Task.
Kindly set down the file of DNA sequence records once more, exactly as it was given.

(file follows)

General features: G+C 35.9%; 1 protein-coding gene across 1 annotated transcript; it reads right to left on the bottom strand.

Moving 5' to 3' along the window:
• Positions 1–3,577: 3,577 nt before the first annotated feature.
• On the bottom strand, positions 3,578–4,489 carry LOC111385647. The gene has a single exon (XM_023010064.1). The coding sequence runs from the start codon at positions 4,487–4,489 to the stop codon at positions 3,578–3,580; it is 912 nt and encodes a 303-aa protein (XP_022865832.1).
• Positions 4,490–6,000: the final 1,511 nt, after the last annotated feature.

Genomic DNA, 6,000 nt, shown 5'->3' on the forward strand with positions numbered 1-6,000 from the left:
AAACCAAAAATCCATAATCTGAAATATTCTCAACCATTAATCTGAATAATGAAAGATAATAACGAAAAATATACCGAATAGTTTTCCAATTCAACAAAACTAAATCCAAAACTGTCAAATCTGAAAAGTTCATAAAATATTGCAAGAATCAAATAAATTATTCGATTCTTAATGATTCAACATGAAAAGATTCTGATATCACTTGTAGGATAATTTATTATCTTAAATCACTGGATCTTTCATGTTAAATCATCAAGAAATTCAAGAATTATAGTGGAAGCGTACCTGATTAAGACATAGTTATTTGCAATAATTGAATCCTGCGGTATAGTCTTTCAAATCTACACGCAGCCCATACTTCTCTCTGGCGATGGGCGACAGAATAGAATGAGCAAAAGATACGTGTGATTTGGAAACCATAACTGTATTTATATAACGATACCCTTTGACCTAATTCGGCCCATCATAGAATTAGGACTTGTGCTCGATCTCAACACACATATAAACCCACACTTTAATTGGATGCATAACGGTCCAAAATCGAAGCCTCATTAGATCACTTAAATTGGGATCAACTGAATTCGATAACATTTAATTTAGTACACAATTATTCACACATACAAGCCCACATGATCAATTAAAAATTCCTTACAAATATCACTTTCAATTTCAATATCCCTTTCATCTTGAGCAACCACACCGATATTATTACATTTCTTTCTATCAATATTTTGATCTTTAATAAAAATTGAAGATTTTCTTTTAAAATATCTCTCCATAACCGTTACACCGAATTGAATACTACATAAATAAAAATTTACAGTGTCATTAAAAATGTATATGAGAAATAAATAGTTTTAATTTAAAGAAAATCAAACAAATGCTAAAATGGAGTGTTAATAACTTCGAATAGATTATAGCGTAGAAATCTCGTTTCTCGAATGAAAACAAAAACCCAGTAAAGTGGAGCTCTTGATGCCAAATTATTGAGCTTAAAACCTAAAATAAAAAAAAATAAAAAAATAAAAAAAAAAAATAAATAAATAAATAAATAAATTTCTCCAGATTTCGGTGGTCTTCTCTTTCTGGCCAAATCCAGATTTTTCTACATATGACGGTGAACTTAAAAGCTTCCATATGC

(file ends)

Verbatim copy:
General features: G+C 35.9%; 1 protein-coding gene across 1 annotated transcript; it reads right to left on the bottom strand.

Moving 5' to 3' along the window:
• Positions 1–3,577: 3,577 nt before the first annotated feature.
• On the bottom strand, positions 3,578–4,489 carry LOC111385647. The gene has a single exon (XM_023010064.1). The coding sequence runs from the start codon at positions 4,487–4,489 to the stop codon at positions 3,578–3,580; it is 912 nt and encodes a 303-aa protein (XP_022865832.1).
• Positions 4,490–6,000: the final 1,511 nt, after the last annotated feature.

Genomic DNA, 6,000 nt, shown 5'->3' on the forward strand with positions numbered 1-6,000 from the left:
AAACCAAAAATCCATAATCTGAAATATTCTCAACCATTAATCTGAATAATGAAAGATAATAACGAAAAATATACCGAATAGTTTTCCAATTCAACAAAACTAAATCCAAAACTGTCAAATCTGAAAAGTTCATAAAATATTGCAAGAATCAAATAAATTATTCGATTCTTAATGATTCAACATGAAAAGATTCTGATATCACTTGTAGGATAATTTATTATCTTAAATCACTGGATCTTTCATGTTAAATCATCAAGAAATTCAAGAATTATAGTGGAAGCGTACCTGATTAAGACATAGTTATTTGCAATAATTGAATCCTGCGGTATAGTCTTTCAAATCTACACGCAGCCCATACTTCTCTCTGGCGATGGGCGACAGAATAGAATGAGCAAAAGATACGTGTGATTTGGAAACCATAACTGTATTTATATAACGATACCCTTTGACCTAATTCGGCCCATCATAGAATTAGGACTTGTGCTCGATCTCAACACACATATAAACCCACACTTTAATTGGATGCATAACGGTCCAAAATCGAAGCCTCATTAGATCACTTAAATTGGGATCAACTGAATTCGATAACATTTAATTTAGTACACAATTATTCACACATACAAGCCCACATGATCAATTAAAAATTCCTTACAAATATCACTTTCAATTTCAATATCCCTTTCATCTTGAGCAACCACACCGATATTATTACATTTCTTTCTATCAATATTTTGATCTTTAATAAAAATTGAAGATTTTCTTTTAAAATATCTCTCCATAACCGTTACACCGAATTGAATACTACATAAATAAAAATTTACAGTGTCATTAAAAATGTATATGAGAAATAAATAGTTTTAATTTAAAGAAAATCAAACAAATGCTAAAATGGAGTGTTAATAACTTCGAATAGATTATAGCGTAGAAATCTCGTTTCTCGAATGAAAACAAAAACCCAGTAAAGTGGAGCTCTTGATGCCAAATTATTGAGCTTAAAACCTAAAATAAAAAAAAATAAAAAAATAAAAAAAAAAAATAAATAAATAAATAAATAAATTTCTCCAGATTTCGGTGGTCTTCTCTTTCTGGCCAAATCCAGATTTTTCTACATATGACGGTGAACTTAAAAGCTTCCATATGC